Centre owner vows to help tenants rebuild
NADIA KHAN email@example.com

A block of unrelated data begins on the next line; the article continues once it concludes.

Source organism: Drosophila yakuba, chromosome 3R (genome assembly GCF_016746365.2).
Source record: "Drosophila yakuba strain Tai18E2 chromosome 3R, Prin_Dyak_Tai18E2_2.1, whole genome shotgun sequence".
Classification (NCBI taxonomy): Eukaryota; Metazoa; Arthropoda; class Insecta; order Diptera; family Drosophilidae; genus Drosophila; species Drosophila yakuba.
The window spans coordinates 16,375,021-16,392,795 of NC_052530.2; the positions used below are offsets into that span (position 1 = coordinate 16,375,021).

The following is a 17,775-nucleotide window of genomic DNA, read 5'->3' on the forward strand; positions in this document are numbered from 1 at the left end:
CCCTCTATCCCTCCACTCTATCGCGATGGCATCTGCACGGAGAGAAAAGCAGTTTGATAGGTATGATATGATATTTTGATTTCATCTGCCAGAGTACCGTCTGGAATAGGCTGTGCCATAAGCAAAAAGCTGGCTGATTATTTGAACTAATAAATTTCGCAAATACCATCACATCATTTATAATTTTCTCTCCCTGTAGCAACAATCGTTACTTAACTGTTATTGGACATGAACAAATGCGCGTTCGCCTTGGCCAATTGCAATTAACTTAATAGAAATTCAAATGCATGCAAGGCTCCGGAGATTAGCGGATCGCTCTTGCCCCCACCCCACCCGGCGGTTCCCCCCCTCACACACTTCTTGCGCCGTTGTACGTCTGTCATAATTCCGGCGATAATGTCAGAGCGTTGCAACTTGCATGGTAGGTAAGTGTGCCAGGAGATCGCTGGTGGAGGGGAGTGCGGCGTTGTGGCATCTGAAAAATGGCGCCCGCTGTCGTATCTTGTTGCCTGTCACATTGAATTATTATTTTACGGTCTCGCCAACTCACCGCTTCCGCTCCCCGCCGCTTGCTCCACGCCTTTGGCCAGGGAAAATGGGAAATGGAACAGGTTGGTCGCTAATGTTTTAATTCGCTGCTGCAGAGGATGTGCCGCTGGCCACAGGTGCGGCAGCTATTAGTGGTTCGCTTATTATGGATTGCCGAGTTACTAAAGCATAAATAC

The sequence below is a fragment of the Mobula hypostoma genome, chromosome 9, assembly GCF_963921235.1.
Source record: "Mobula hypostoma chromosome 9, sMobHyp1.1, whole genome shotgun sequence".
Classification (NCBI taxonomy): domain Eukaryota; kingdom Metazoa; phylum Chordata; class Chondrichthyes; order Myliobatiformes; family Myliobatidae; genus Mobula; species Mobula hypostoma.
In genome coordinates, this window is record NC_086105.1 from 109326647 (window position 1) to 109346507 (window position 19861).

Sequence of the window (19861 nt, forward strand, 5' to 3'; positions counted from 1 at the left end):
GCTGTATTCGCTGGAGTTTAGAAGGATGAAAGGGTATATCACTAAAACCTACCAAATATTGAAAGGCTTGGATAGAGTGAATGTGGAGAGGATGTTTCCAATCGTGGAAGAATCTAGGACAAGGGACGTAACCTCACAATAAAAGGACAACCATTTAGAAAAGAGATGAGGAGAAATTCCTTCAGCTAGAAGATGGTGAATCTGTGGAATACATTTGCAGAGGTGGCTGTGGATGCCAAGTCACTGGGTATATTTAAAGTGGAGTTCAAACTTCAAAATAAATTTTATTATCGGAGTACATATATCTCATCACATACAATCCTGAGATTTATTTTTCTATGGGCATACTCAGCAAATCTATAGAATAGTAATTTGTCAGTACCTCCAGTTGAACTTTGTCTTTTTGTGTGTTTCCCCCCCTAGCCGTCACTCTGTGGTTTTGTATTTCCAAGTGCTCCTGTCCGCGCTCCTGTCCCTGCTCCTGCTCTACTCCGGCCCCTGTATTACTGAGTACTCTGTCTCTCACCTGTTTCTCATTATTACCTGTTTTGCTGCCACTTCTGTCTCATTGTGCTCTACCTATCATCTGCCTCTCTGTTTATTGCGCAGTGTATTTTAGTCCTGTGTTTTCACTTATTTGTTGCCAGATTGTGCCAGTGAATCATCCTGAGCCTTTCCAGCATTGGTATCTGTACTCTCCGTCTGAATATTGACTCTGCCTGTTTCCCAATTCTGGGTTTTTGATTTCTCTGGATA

THE owners of some businesses in Isipingo are uncertain if they will reopen, but others are determined to get back on their feet. Sasthira Beebaasoo, the owner of Sonshe Fireworks, in Bally Road, Isipingo Rail, said the business was started by her parents 27 years ago. On Monday, looters removed two gates, entered the premises and stole fireworks, cash registers and sound equipment. “They took everything. It did not even make sense that they stole fireworks,” said Beebaasoo. “We felt disgusted by their actions and upset to see everything we worked so hard for over the years been taken. They even burst fireworks as they were leaving and there was nothing we could do to stop them because they arrived in numbers. “We called the police for help but during each call, we were told they were either on their way or busy. After a while, our calls were not answered.” She said the business, which offered part-time work to between 10 and 30 people, was not insured. “We will have to bear the brunt of the losses incurred. I don’t know if the business will be reopened or if we even have the finances to start all over again. At this stage, I don’t even know if the government plans on compensating businesses. What has happened is not our fault. It was not an ordinary robbery. It was related to the government and politics.” Ismail Omar, the owner of the Farouk Centre and the Khayyam Centre in Isipingo Rail, said he intended to restore the properties. The centres were initially blocks of flats but were converted to businesses in the 1990s and rented out. Khayyam Centre, which had about 20 shops, was looted and burnt, while Farouk Centre, which had about 80 shops, was looted and one shop was burnt on Friday. Clean-up operations have started. “I believe in empowerment. That’s why I opened the first centre for small businesses of which 90% are blackowned. My focus was primarily to ensure people were able to work and provide for their families. “I also believe that we will overcome. Life is not one of smooth sailing, but with patience and determination we can get up and walk again.” Omar said he met with the store owners and would assist them to restart. “I knew from the start this was politically motivated. But it’s the small businesses that have to pay the price of the destruction.” A sales assistant at a hardware store in Isipingo Rail said he was concerned about his future. He was not certain if the shop he worked in would reopen. “They stole items from the hardware store and burnt the premises. I worked there for 20 years and I was able to feed my family with that salary every week. “Almost every business in this area has been affected, so I can’t even look for a job here. But I will continue to pray that God will open a door for me and for all those that are suffering.” Meanwhile, Toshimitsu Imai, the chief operating officer, Africa region, of Toyota Tsusho Corporation and the general manager, Africa support division, of Toyota Motor Corporation, wrote to the eThekwini mayor about the violence. Toyota South Africa has a manufacturing plant in Prospecton. Imai said they were shocked by the images of looting, destruction of property and lawlessness in the city. “A key priority for Toyota is the safety and welfare of our employees, their families and the communities within which we operate. “The safety and harmony within this ecosystem is a fundamental value we strive for because it enables us to be a successful business and thereby contribute to the communities and economies within which we operate. “Unfortunately, the incidents in the city have left us feeling very uncertain about the future of our business in KZN. “Our manufacturing operations in the south of Durban were forced to close and remain closed since Monday, July 12. “We are uncertain when it will be safe enough for us to resume operations. “This closure jeopardises Toyota South Africa’s (TSAM) future sustainability as they embark on their recovery following the Covid pandemic.” He said export volumes into Europe have started increasing as their economy recovered. “The loss of production over the last week means that TSAM will more than likely lose some of this business to one of our other Toyota affiliates because other European customers will not wait for their orders. Built-up vehicles destined for the exports market also cannot be shipped due to the closure of the port. “The closure of the N3 to Gauteng meant that TSAM was unable to deliver vehicles to customers in Gauteng. Thus, we expect TSAM sales to drop by as much as 10% in July.” He said TSAM was in the final stretch of preparing for the launch of its first locally produced new energy vehicle later this year. “This is a graduation project for TSAM to demonstrate its ability to produce other alternate energy vehicles in Durban. However, given the uncertainty around the unrest, they risk missing key deadlines and the opportunity to challenge for other new products. “While the local management team have been working closely with the leadership of the city, they are unable to provide us with any clear direction/ plans on how the city intends bringing stability and order back to the city. “This is a key decision element for us when deciding on new investments. “Currently we are working with the local management team to plan for a new replacement model for the Hilux. We are still in the planning phase. Thus, the time of the unrest is very unfortunate.” He said what would assist them were counter measures to bring the issues under control and then rebuild the economy. This, said Imai, would also assist them to assess their plans.